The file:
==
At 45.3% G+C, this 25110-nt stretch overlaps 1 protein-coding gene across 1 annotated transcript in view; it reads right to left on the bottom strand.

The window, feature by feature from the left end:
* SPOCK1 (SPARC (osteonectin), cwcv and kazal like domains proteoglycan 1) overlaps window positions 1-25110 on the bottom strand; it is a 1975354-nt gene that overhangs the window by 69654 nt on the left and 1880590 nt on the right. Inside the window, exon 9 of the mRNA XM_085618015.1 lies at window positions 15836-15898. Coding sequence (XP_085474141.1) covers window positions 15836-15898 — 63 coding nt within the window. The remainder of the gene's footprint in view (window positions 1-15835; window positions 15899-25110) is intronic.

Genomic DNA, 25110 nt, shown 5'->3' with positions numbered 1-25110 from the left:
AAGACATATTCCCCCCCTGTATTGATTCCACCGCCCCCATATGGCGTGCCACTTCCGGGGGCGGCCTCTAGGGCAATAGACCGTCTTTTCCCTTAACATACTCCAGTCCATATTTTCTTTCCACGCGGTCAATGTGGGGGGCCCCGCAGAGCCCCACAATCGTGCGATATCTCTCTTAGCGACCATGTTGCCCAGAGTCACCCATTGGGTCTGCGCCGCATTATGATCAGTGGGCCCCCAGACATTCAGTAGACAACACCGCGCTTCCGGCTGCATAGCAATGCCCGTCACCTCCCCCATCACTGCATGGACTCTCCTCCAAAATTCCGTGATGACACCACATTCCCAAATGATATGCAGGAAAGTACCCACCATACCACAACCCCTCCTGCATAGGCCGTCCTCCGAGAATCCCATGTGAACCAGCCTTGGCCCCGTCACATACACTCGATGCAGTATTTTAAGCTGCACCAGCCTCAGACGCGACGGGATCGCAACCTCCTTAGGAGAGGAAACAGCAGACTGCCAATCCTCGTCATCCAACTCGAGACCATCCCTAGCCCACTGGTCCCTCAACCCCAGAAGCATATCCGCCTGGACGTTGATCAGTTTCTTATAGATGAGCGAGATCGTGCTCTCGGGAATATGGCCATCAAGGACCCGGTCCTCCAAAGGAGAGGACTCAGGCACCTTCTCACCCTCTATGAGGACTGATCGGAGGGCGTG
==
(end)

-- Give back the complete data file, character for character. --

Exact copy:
At 45.3% G+C, this 25110-nt stretch overlaps 1 protein-coding gene across 1 annotated transcript in view; it reads right to left on the bottom strand.

The window, feature by feature from the left end:
* SPOCK1 (SPARC (osteonectin), cwcv and kazal like domains proteoglycan 1) overlaps window positions 1-25110 on the bottom strand; it is a 1975354-nt gene that overhangs the window by 69654 nt on the left and 1880590 nt on the right. Inside the window, exon 9 of the mRNA XM_085618015.1 lies at window positions 15836-15898. Coding sequence (XP_085474141.1) covers window positions 15836-15898 — 63 coding nt within the window. The remainder of the gene's footprint in view (window positions 1-15835; window positions 15899-25110) is intronic.

Genomic DNA, 25110 nt, shown 5'->3' with positions numbered 1-25110 from the left:
AAGACATATTCCCCCCCTGTATTGATTCCACCGCCCCCATATGGCGTGCCACTTCCGGGGGCGGCCTCTAGGGCAATAGACCGTCTTTTCCCTTAACATACTCCAGTCCATATTTTCTTTCCACGCGGTCAATGTGGGGGGCCCCGCAGAGCCCCACAATCGTGCGATATCTCTCTTAGCGACCATGTTGCCCAGAGTCACCCATTGGGTCTGCGCCGCATTATGATCAGTGGGCCCCCAGACATTCAGTAGACAACACCGCGCTTCCGGCTGCATAGCAATGCCCGTCACCTCCCCCATCACTGCATGGACTCTCCTCCAAAATTCCGTGATGACACCACATTCCCAAATGATATGCAGGAAAGTACCCACCATACCACAACCCCTCCTGCATAGGCCGTCCTCCGAGAATCCCATGTGAACCAGCCTTGGCCCCGTCACATACACTCGATGCAGTATTTTAAGCTGCACCAGCCTCAGACGCGACGGGATCGCAACCTCCTTAGGAGAGGAAACAGCAGACTGCCAATCCTCGTCATCCAACTCGAGACCATCCCTAGCCCACTGGTCCCTCAACCCCAGAAGCATATCCGCCTGGACGTTGATCAGTTTCTTATAGATGAGCGAGATCGTGCTCTCGGGAATATGGCCATCAAGGACCCGGTCCTCCAAAGGAGAGGACTCAGGCACCTTCTCACCCTCTATGAGGACTGATCGGAGGGCGTG